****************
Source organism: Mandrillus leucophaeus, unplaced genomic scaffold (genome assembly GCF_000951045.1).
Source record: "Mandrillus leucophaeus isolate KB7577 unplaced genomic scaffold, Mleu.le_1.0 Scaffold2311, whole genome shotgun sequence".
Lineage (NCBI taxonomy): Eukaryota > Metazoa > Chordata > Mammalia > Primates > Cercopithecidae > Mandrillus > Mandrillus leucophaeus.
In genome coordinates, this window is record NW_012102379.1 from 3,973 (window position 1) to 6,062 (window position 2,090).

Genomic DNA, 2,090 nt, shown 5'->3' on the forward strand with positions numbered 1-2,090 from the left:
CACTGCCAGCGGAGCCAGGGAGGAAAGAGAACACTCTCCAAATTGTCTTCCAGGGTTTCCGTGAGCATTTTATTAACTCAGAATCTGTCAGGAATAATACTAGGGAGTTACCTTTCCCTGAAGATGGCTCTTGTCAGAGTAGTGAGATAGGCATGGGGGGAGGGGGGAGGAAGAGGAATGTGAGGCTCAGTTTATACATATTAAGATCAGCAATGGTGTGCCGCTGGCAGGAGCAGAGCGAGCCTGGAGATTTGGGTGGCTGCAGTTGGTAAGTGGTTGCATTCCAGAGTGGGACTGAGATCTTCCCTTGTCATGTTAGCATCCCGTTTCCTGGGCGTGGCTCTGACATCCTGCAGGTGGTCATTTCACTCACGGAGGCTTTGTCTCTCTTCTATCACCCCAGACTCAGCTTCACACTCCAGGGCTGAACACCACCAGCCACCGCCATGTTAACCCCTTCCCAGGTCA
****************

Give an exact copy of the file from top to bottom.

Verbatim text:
Source organism: Mandrillus leucophaeus, unplaced genomic scaffold (genome assembly GCF_000951045.1).
Source record: "Mandrillus leucophaeus isolate KB7577 unplaced genomic scaffold, Mleu.le_1.0 Scaffold2311, whole genome shotgun sequence".
Lineage (NCBI taxonomy): Eukaryota > Metazoa > Chordata > Mammalia > Primates > Cercopithecidae > Mandrillus > Mandrillus leucophaeus.
In genome coordinates, this window is record NW_012102379.1 from 3,973 (window position 1) to 6,062 (window position 2,090).

Genomic DNA, 2,090 nt, shown 5'->3' on the forward strand with positions numbered 1-2,090 from the left:
CACTGCCAGCGGAGCCAGGGAGGAAAGAGAACACTCTCCAAATTGTCTTCCAGGGTTTCCGTGAGCATTTTATTAACTCAGAATCTGTCAGGAATAATACTAGGGAGTTACCTTTCCCTGAAGATGGCTCTTGTCAGAGTAGTGAGATAGGCATGGGGGGAGGGGGGAGGAAGAGGAATGTGAGGCTCAGTTTATACATATTAAGATCAGCAATGGTGTGCCGCTGGCAGGAGCAGAGCGAGCCTGGAGATTTGGGTGGCTGCAGTTGGTAAGTGGTTGCATTCCAGAGTGGGACTGAGATCTTCCCTTGTCATGTTAGCATCCCGTTTCCTGGGCGTGGCTCTGACATCCTGCAGGTGGTCATTTCACTCACGGAGGCTTTGTCTCTCTTCTATCACCCCAGACTCAGCTTCACACTCCAGGGCTGAACACCACCAGCCACCGCCATGTTAACCCCTTCCCAGGTCA